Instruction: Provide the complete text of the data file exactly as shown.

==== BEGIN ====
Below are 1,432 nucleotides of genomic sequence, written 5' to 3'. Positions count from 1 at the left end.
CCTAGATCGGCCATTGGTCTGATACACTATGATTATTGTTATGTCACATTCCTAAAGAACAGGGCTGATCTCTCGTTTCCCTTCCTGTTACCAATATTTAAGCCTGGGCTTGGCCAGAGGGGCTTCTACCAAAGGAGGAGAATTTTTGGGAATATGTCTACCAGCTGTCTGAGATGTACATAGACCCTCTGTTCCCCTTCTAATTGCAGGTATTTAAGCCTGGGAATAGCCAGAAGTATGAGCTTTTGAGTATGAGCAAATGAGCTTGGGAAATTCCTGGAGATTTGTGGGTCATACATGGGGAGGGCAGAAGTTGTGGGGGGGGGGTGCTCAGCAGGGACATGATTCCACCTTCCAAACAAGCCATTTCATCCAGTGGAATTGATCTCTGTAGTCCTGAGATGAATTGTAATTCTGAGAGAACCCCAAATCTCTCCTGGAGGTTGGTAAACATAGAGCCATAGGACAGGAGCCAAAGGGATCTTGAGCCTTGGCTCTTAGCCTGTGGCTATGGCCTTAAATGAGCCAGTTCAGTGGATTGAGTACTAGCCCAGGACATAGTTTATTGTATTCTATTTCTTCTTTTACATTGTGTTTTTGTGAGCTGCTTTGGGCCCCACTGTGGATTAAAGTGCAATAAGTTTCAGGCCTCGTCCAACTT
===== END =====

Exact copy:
Below are 1,432 nucleotides of genomic sequence, written 5' to 3'. Positions count from 1 at the left end.
CCTAGATCGGCCATTGGTCTGATACACTATGATTATTGTTATGTCACATTCCTAAAGAACAGGGCTGATCTCTCGTTTCCCTTCCTGTTACCAATATTTAAGCCTGGGCTTGGCCAGAGGGGCTTCTACCAAAGGAGGAGAATTTTTGGGAATATGTCTACCAGCTGTCTGAGATGTACATAGACCCTCTGTTCCCCTTCTAATTGCAGGTATTTAAGCCTGGGAATAGCCAGAAGTATGAGCTTTTGAGTATGAGCAAATGAGCTTGGGAAATTCCTGGAGATTTGTGGGTCATACATGGGGAGGGCAGAAGTTGTGGGGGGGGGGTGCTCAGCAGGGACATGATTCCACCTTCCAAACAAGCCATTTCATCCAGTGGAATTGATCTCTGTAGTCCTGAGATGAATTGTAATTCTGAGAGAACCCCAAATCTCTCCTGGAGGTTGGTAAACATAGAGCCATAGGACAGGAGCCAAAGGGATCTTGAGCCTTGGCTCTTAGCCTGTGGCTATGGCCTTAAATGAGCCAGTTCAGTGGATTGAGTACTAGCCCAGGACATAGTTTATTGTATTCTATTTCTTCTTTTACATTGTGTTTTTGTGAGCTGCTTTGGGCCCCACTGTGGATTAAAGTGCAATAAGTTTCAGGCCTCGTCCAACTT